he small and highly desirable 30-hour longcase Clock illustrated here is a very rare and exceptionally early London example which dates from around c1672. This architectual ebonised longcase has stood untouched in a private collection for almost 60 years and is shown here in its unrestored condition.
he 9.75 inch square brass dial with small winged cherub head spandrels to the four corners has a narrow chapter of 1.25 inches wide. It has a matchstick flower design for half -hour markers plus there are minute markings on the outside edge of the ring. The busy dial centre is beautifully engraved with tulip flowers and is signed within a lambrequin above the number VI. The dial engraving is of the highest London quality of the day. The high quality plated movement has four large ringed and knopped pillars. It survives in a very original condition including retaining all of its original wheel work, anchor escapement, wooden pulley and lead counter weight. The superb architectual ebonised case with hood side windows has front and side panels. It is of wonderfully small proportions standing only 6feet, 6" high with a 10 inch wiide trunk.
rivate Ownership of John Carlton-Smith between 1960-2017
John Carlton-Smith purchased this Charles Rogers ebonised longcase clock in 1960 for his own private collection. The then owner (in 1960) had been a founding member of the AHS back in 1953 and was a highly respected and serious collector. John then kept the longcase clock untouched in his collection for almost 58 years, until December 2017 - when John sold the clock to me!
About John Carlton-Smith
John Carlton-Smith has been dealing in antique clocks since 1972 including examples from the most renowned English clockmakers such as Thomas Tompion, George Graham, Joseph & John Knibb and Daniel Quare. The originality of the movements and wonderfully patinated untouched cases are hallmarks of John Carlton-Smith. John’s long experience and discerning eye mean that he has served on the clock vetting committee of some of the most important antique fairs, including the former Grosvenor House Antiques Fair, Masterpiece London and the BADA Fair.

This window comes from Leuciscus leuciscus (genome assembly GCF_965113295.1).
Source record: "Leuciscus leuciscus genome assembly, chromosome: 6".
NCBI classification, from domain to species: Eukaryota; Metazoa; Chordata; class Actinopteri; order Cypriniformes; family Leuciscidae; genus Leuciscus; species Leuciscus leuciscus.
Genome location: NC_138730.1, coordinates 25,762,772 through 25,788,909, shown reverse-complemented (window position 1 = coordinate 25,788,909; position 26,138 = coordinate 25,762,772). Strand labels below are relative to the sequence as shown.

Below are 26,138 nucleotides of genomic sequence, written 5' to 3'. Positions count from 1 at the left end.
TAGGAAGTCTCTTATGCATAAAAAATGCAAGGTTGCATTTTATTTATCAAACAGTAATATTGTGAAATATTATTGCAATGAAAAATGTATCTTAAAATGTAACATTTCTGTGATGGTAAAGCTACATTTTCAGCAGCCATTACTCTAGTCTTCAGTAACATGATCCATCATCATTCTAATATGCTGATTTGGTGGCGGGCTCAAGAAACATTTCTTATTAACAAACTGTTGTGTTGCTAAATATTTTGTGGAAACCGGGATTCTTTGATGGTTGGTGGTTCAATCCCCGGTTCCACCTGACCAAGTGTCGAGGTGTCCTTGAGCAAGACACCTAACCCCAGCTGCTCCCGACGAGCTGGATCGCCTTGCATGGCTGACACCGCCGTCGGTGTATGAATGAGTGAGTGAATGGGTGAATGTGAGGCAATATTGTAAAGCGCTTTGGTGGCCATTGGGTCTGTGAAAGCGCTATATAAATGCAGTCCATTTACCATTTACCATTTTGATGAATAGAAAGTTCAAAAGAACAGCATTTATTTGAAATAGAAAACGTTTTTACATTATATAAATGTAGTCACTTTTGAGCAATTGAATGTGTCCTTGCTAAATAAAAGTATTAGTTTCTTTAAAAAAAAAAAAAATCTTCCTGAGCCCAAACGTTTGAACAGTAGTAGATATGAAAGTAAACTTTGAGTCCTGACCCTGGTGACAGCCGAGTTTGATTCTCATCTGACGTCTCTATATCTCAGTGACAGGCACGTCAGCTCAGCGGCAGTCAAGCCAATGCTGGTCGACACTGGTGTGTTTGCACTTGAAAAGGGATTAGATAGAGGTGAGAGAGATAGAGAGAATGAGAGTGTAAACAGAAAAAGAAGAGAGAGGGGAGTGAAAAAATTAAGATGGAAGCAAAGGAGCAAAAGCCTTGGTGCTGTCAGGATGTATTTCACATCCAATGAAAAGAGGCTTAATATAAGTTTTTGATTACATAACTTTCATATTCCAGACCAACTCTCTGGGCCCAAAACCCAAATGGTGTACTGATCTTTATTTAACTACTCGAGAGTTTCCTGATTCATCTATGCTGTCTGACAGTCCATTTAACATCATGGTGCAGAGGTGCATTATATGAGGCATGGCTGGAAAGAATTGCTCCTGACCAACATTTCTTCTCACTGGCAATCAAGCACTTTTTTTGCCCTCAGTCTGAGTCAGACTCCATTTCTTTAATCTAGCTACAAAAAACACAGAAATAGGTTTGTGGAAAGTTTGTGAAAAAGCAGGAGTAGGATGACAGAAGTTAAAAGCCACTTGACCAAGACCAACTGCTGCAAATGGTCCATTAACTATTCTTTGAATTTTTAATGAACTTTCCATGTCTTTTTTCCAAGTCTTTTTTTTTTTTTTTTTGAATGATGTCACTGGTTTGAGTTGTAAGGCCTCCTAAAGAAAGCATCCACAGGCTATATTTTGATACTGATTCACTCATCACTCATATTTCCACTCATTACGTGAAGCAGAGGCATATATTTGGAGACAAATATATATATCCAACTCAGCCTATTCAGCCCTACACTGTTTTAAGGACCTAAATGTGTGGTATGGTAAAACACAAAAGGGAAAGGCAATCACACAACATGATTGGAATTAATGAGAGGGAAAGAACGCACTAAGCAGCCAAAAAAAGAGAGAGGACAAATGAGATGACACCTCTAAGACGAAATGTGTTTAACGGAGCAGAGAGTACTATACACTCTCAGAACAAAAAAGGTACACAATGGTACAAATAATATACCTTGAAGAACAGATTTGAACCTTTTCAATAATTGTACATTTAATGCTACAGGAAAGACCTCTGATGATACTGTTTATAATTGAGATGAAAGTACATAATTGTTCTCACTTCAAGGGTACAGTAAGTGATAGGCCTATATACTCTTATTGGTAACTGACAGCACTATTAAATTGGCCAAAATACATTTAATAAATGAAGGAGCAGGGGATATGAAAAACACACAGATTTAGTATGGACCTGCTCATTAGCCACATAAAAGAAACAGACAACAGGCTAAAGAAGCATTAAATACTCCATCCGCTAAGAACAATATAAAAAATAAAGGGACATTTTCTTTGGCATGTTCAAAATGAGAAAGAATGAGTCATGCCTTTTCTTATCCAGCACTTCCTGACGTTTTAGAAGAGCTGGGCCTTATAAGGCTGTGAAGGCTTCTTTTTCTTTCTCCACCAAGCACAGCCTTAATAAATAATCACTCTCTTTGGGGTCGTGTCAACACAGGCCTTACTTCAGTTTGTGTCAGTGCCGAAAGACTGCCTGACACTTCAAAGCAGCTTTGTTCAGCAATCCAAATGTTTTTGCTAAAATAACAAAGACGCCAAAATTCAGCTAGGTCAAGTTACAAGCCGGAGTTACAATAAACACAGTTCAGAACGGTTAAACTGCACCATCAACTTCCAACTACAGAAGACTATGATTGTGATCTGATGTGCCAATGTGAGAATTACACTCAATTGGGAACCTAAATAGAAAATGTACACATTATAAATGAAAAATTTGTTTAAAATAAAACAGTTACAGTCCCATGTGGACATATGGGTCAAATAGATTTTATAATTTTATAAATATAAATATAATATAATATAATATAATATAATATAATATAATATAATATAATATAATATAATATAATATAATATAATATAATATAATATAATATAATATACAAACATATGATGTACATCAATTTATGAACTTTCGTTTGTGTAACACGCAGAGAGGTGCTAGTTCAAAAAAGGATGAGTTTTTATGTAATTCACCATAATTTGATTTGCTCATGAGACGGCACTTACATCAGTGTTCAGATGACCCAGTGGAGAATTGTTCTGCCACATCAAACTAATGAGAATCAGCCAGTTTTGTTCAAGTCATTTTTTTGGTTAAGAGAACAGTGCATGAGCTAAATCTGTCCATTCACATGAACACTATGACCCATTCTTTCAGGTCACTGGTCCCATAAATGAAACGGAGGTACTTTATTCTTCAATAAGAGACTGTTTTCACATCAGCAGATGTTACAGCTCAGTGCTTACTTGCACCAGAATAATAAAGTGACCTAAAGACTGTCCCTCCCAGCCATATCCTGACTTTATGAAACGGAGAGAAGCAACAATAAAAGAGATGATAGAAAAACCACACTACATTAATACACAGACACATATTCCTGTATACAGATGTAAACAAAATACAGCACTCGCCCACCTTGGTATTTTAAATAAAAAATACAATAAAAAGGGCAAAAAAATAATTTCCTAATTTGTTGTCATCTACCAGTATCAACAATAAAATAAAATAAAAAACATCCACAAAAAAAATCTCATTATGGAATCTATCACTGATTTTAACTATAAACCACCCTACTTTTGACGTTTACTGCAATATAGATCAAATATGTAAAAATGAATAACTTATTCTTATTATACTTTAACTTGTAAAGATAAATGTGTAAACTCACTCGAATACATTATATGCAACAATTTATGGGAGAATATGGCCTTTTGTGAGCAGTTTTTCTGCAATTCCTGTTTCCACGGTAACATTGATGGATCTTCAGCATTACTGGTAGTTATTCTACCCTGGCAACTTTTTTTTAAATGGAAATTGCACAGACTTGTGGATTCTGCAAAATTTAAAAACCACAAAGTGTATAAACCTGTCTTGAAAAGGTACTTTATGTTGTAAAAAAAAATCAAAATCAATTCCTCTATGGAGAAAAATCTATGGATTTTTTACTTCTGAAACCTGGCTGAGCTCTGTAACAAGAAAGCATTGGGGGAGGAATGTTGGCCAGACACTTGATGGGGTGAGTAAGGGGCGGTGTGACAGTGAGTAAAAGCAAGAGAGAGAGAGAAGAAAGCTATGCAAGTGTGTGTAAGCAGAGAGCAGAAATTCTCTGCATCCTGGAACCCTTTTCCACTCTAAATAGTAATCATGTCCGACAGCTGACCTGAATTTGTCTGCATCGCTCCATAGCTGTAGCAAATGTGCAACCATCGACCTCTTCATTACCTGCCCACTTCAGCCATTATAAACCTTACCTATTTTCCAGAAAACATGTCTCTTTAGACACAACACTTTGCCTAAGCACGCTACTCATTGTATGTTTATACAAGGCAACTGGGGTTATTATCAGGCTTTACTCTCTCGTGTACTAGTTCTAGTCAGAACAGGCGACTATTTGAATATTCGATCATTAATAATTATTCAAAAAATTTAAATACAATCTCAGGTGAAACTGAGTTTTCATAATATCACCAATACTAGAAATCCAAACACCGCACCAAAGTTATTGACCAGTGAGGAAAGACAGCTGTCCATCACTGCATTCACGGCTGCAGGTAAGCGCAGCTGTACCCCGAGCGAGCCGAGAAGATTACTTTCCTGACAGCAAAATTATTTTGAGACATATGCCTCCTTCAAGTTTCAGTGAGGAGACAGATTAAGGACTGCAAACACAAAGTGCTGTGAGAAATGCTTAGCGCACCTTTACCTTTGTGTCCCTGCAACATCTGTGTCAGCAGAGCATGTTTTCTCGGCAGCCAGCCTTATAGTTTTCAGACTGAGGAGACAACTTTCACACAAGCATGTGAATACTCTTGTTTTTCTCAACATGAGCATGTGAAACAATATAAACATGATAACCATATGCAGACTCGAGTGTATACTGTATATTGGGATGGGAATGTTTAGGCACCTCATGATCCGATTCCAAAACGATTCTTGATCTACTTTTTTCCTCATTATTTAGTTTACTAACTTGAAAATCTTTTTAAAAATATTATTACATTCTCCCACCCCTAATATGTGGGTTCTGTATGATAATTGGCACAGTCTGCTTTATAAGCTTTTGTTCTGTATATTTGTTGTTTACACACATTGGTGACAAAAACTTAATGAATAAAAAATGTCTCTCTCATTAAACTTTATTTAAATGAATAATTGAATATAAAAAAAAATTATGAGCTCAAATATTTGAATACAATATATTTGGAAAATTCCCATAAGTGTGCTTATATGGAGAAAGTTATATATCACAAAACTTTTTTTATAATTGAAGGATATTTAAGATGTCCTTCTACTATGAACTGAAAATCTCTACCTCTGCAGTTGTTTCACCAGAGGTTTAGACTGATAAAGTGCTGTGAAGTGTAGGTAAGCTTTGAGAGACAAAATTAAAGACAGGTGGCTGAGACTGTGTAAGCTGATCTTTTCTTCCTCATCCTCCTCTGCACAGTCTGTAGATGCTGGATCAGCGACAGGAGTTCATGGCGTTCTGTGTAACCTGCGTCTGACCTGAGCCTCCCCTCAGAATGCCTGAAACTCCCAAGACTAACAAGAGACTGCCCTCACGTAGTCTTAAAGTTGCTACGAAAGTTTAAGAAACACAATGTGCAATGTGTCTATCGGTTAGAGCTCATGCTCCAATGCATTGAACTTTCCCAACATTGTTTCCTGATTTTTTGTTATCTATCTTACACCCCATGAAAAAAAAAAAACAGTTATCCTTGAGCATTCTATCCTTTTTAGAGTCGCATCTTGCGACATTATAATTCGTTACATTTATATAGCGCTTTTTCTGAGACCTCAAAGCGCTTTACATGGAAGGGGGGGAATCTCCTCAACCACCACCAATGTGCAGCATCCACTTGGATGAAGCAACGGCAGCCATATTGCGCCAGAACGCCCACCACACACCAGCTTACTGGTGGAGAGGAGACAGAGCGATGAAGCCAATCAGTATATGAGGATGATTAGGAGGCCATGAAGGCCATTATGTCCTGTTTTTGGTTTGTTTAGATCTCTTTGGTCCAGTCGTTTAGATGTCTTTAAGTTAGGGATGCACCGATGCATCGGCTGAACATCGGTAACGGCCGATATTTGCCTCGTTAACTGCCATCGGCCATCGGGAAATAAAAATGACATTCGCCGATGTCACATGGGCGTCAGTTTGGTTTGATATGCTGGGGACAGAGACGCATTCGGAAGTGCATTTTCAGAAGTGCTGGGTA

the Clockmakers Company when he was Bound to William Almond on 6th November 1649 through Ralph Almond until he was Freed on 14th December 1657. In 1662 he was working in Blackfriers and later at Guilhall and Charing Cross. He took as apprentices: September 1661 Benjamin Heath; July 1662 Henry Atlee, March 1665 Charles Templer; March 1672 John Frethy; his son, Charles Rogers (II), passed over March 1678 from William Cowper but he was never Freed. Charles Rogers I worked until at least 1704 and died in 1709
n the 17th February 1665 (the same year as the Great Plague), Charles Rogers along with 33 other persons was put on trial for attending an illegal Religious Meeting. He was found Guilty and sentenced for transportation to Jamaica for 7 years. However the evidence suggests that he managed to purchase his freedom and took Charles Templer as an apprentice just one month after his trial in March 1665. Templer was Freed in March 1672.
igned within a lambrequin Charles Rogers at Guild Hall (London)
Guild Hall, London
Please Contact Lee Borrett
howing the small winged cherub head spandrels and
matchstick flower design for half -hour markers.
harles Rogers at Guildhall,
30-hour longcase clock
harles Rogers was born about 1635. He was apprentice through
The Triial of Charles Rogers
The Clocks Provenance
howing the beautifully engraved dial centre with tulip flowers.
17th century illustration of a Religious Meeting.
n historically important fact is that Charles Rogers trial took place in London during the early days of the Great Plague. The Plague, lasted from 1665–1666 and was the last major epidemic of the bubonic plague to occur in England. The Great Plague killed an estimated 100,000 people-almost a quarter of London's population in 18 months.The plague was caused by the Yersinia pestis bacterium, which is usually transmitted through the bite of an infected rat flea. A plague doctor was used during this time to help identify victims.
he plague doctor mask had glass openings in the eyes and a curved beak shaped like that of a bird with straps that held the beak in front of the doctor's nose. The mask had two small nose holes and was a type of respirator which contained aromatic items. The beak could hold dried flowers (including roses and carnations), herbs (including mint), spices, camphor, or a vinegar sponge. The purpose of the mask was to keep away bad smells, known as miasma, which were thought to be the principal cause of the disease, before it was disproved by germ theory. Doctors believed the herbs would counter the "evil" smells of the plague and prevent them from becoming infected. The beak doctor costume worn by plague doctors had a wide- brimmed leather hat to indicate their profession. They used wooden canes in order to point out areas needing attention and to examine patients without touching them. The canes were also used to keep people away, to remove clothing from plague victims without having to touch them, and to take a patient's pulse
The Great Plague of 1665
An Important, Related Historical Event
Angels Head or Angels and Devils Head
Early Lantern Clock with an